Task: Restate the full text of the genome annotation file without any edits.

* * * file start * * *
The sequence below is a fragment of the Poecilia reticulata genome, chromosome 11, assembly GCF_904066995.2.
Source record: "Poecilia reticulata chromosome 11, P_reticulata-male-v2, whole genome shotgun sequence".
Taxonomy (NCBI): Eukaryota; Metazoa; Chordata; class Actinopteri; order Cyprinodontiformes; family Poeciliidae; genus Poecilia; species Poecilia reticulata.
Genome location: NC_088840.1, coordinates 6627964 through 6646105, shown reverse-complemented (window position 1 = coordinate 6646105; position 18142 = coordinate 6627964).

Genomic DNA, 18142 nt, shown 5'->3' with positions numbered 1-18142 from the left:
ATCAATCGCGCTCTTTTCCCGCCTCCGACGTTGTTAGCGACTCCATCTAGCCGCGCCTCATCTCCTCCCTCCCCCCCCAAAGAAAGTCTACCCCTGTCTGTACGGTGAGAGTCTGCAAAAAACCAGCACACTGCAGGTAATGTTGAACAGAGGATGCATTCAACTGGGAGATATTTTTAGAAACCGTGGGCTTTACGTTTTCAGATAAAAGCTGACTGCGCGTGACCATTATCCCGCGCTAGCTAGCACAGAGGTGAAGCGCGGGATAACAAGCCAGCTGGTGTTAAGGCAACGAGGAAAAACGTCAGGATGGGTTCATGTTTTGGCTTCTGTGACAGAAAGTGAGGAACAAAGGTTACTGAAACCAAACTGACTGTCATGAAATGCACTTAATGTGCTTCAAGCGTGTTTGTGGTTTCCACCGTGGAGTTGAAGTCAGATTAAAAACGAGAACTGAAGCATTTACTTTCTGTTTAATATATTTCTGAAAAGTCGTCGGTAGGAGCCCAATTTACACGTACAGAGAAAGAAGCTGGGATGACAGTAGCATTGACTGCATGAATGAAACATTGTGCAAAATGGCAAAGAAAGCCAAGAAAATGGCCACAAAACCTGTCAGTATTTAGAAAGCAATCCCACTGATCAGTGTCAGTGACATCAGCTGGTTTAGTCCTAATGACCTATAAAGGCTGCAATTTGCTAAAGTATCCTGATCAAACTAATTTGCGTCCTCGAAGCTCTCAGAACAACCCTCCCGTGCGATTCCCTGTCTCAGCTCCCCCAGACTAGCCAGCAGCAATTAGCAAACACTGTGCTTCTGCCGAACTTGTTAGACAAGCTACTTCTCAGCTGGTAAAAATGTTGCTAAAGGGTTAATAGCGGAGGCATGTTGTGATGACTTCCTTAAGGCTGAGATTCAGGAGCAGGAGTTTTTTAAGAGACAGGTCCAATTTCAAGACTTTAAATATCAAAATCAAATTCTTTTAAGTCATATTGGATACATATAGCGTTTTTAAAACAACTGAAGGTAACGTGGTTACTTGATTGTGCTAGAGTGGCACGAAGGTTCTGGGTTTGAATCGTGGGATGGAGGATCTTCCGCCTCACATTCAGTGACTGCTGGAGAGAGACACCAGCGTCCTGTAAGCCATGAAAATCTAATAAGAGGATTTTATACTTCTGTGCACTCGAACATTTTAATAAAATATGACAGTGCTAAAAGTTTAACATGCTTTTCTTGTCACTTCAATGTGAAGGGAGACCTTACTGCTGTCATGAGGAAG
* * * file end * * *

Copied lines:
The sequence below is a fragment of the Poecilia reticulata genome, chromosome 11, assembly GCF_904066995.2.
Source record: "Poecilia reticulata chromosome 11, P_reticulata-male-v2, whole genome shotgun sequence".
Taxonomy (NCBI): Eukaryota; Metazoa; Chordata; class Actinopteri; order Cyprinodontiformes; family Poeciliidae; genus Poecilia; species Poecilia reticulata.
Genome location: NC_088840.1, coordinates 6627964 through 6646105, shown reverse-complemented (window position 1 = coordinate 6646105; position 18142 = coordinate 6627964).

Genomic DNA, 18142 nt, shown 5'->3' with positions numbered 1-18142 from the left:
ATCAATCGCGCTCTTTTCCCGCCTCCGACGTTGTTAGCGACTCCATCTAGCCGCGCCTCATCTCCTCCCTCCCCCCCCAAAGAAAGTCTACCCCTGTCTGTACGGTGAGAGTCTGCAAAAAACCAGCACACTGCAGGTAATGTTGAACAGAGGATGCATTCAACTGGGAGATATTTTTAGAAACCGTGGGCTTTACGTTTTCAGATAAAAGCTGACTGCGCGTGACCATTATCCCGCGCTAGCTAGCACAGAGGTGAAGCGCGGGATAACAAGCCAGCTGGTGTTAAGGCAACGAGGAAAAACGTCAGGATGGGTTCATGTTTTGGCTTCTGTGACAGAAAGTGAGGAACAAAGGTTACTGAAACCAAACTGACTGTCATGAAATGCACTTAATGTGCTTCAAGCGTGTTTGTGGTTTCCACCGTGGAGTTGAAGTCAGATTAAAAACGAGAACTGAAGCATTTACTTTCTGTTTAATATATTTCTGAAAAGTCGTCGGTAGGAGCCCAATTTACACGTACAGAGAAAGAAGCTGGGATGACAGTAGCATTGACTGCATGAATGAAACATTGTGCAAAATGGCAAAGAAAGCCAAGAAAATGGCCACAAAACCTGTCAGTATTTAGAAAGCAATCCCACTGATCAGTGTCAGTGACATCAGCTGGTTTAGTCCTAATGACCTATAAAGGCTGCAATTTGCTAAAGTATCCTGATCAAACTAATTTGCGTCCTCGAAGCTCTCAGAACAACCCTCCCGTGCGATTCCCTGTCTCAGCTCCCCCAGACTAGCCAGCAGCAATTAGCAAACACTGTGCTTCTGCCGAACTTGTTAGACAAGCTACTTCTCAGCTGGTAAAAATGTTGCTAAAGGGTTAATAGCGGAGGCATGTTGTGATGACTTCCTTAAGGCTGAGATTCAGGAGCAGGAGTTTTTTAAGAGACAGGTCCAATTTCAAGACTTTAAATATCAAAATCAAATTCTTTTAAGTCATATTGGATACATATAGCGTTTTTAAAACAACTGAAGGTAACGTGGTTACTTGATTGTGCTAGAGTGGCACGAAGGTTCTGGGTTTGAATCGTGGGATGGAGGATCTTCCGCCTCACATTCAGTGACTGCTGGAGAGAGACACCAGCGTCCTGTAAGCCATGAAAATCTAATAAGAGGATTTTATACTTCTGTGCACTCGAACATTTTAATAAAATATGACAGTGCTAAAAGTTTAACATGCTTTTCTTGTCACTTCAATGTGAAGGGAGACCTTACTGCTGTCATGAGGAAG